The “vision”, as a long-term goal, of our association is to make the Canary Islands a dive’s paradise with elasmobranchs. Over the short term, our “mission” is the promotion, dissemination and the environmental education and conservation of the Canary marine biodiversity, with special emphasis on elasmobranchs.
Therefore, my colleagues in the Canaries and the team of Madrid are dedicated to change the bad image of sharks, and to participate in everything related to their protection.
Which activities do you do for shark conservation?
Canary Islands is precisely where we do most of the activities. My companions who live there are constantly moving throughout the islands, giving educational talks in schools, universities, fishermen’s associations, diver forums participating in fairs biodiversity, solidarity markets … A massive outreach and education focused particularly in younger people, which we believe is slowly paying off.
Through social networks, we receive a lot of information about shark sightings by divers. Our Facebook page shows every week pictures of angelsharks and other elasmobranchs, done by divers, who give us details of the spotted animal: its size, sex, depth of sighting, place (not published to avoid poachers), and other data relevant to the statistical study we are doing.
Now that we know a little more about the Alliance, I would like to know if there are so many species of sharks and rays in Spanish waters, since most people think we do not have these animals on our shores.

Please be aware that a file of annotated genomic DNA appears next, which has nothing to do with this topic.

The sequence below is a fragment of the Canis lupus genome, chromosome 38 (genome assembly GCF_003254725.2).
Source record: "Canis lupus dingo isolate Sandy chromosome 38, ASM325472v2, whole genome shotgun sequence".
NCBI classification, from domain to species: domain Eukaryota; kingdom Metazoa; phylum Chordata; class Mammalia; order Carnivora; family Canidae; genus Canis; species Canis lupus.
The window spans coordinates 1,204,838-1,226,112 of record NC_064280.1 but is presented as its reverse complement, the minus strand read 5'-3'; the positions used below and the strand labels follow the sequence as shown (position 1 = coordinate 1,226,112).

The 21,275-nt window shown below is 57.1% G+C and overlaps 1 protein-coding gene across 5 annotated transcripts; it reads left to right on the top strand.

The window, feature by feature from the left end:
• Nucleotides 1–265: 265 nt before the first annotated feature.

Spain has many kilometers of coastline, both Mediterranean and Atlantic. Both the Mediterranean Sea and the Atlantic are home to many species of sharks. So, we must eradicate that idea. About the number of species, some reports expose that in the Mediterranean Sea there are 90 species of sharks. And the Atlantic Ocean is home to many more.
I think divers know that there are sharks in all seas and oceans, but it is very rare to meet anyone, especially because they detect us before we do. And because each time there are fewer, due to overfishing and finning.
Ninety species in the Mediterranean are a lot … What role do sharks play in marine ecosystems?
There are over 500 species of sharks worldwide, with varied shapes, sizes, lifestyles …, so in general it cannot be generalized for the whole group what we are goint to say. We have the largest of all fishes, the whale shark, which feeds on plankton, and conversely, small sharks as predators that work at its level.
Overall, sharks are apex predators that are at the top of the food chain. Therefore, they play an important role in the ocean ecosystem, maintaining ecological balance. In general, they act as scavengers helping to eliminate dead animals, thus preventing the spreading of disease and strengthening the genetic makeup of prey populations. As predators, they help to maintain the levels of individuals in the lower level of the marine food chain.
Marine food chain, in which we can observe sharks at the top (Picture: Transformación del Entorno).
Despite their importance, I am sure that they are threatened. Which are their main threats?
The biggest threats, according to FAO, are overfishing and finning.
For those who do not know the term finning, I must say that shark fins are very valuable (about 20 €/kg), much more than meat (between 1 and 2 € per kg). The reason is that shark fins are an ingredient in a traditional dish, the shark fin soup, a deli, which can cost almost 100€ each soup. The rapid growth of the middle class in China has caused the price of kilo to increase in the international market. So, ships prefer to store more fins than meat. Therefore, shark fins are cut and the dying animal is returned to the water; as shown in this video: